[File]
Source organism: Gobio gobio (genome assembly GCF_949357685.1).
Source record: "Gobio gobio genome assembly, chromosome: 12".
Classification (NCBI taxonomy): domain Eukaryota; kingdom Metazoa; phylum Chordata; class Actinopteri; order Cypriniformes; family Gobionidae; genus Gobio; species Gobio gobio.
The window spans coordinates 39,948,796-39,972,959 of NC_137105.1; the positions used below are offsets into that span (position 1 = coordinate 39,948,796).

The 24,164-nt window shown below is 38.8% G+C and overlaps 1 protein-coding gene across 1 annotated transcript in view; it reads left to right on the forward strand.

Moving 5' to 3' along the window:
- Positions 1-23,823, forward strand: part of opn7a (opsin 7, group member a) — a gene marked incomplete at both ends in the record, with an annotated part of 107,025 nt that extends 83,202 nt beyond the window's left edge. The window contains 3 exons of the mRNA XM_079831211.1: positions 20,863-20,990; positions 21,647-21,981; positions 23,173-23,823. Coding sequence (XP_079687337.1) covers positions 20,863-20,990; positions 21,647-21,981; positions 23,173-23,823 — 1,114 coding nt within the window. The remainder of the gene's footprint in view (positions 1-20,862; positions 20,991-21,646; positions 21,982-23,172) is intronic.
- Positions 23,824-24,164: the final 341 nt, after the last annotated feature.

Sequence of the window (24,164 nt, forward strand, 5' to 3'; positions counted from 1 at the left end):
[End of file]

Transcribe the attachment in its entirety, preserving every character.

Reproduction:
Source organism: Gobio gobio (genome assembly GCF_949357685.1).
Source record: "Gobio gobio genome assembly, chromosome: 12".
Classification (NCBI taxonomy): domain Eukaryota; kingdom Metazoa; phylum Chordata; class Actinopteri; order Cypriniformes; family Gobionidae; genus Gobio; species Gobio gobio.
The window spans coordinates 39,948,796-39,972,959 of NC_137105.1; the positions used below are offsets into that span (position 1 = coordinate 39,948,796).

The 24,164-nt window shown below is 38.8% G+C and overlaps 1 protein-coding gene across 1 annotated transcript in view; it reads left to right on the forward strand.

Moving 5' to 3' along the window:
- Positions 1-23,823, forward strand: part of opn7a (opsin 7, group member a) — a gene marked incomplete at both ends in the record, with an annotated part of 107,025 nt that extends 83,202 nt beyond the window's left edge. The window contains 3 exons of the mRNA XM_079831211.1: positions 20,863-20,990; positions 21,647-21,981; positions 23,173-23,823. Coding sequence (XP_079687337.1) covers positions 20,863-20,990; positions 21,647-21,981; positions 23,173-23,823 — 1,114 coding nt within the window. The remainder of the gene's footprint in view (positions 1-20,862; positions 20,991-21,646; positions 21,982-23,172) is intronic.
- Positions 23,824-24,164: the final 341 nt, after the last annotated feature.

Sequence of the window (24,164 nt, forward strand, 5' to 3'; positions counted from 1 at the left end):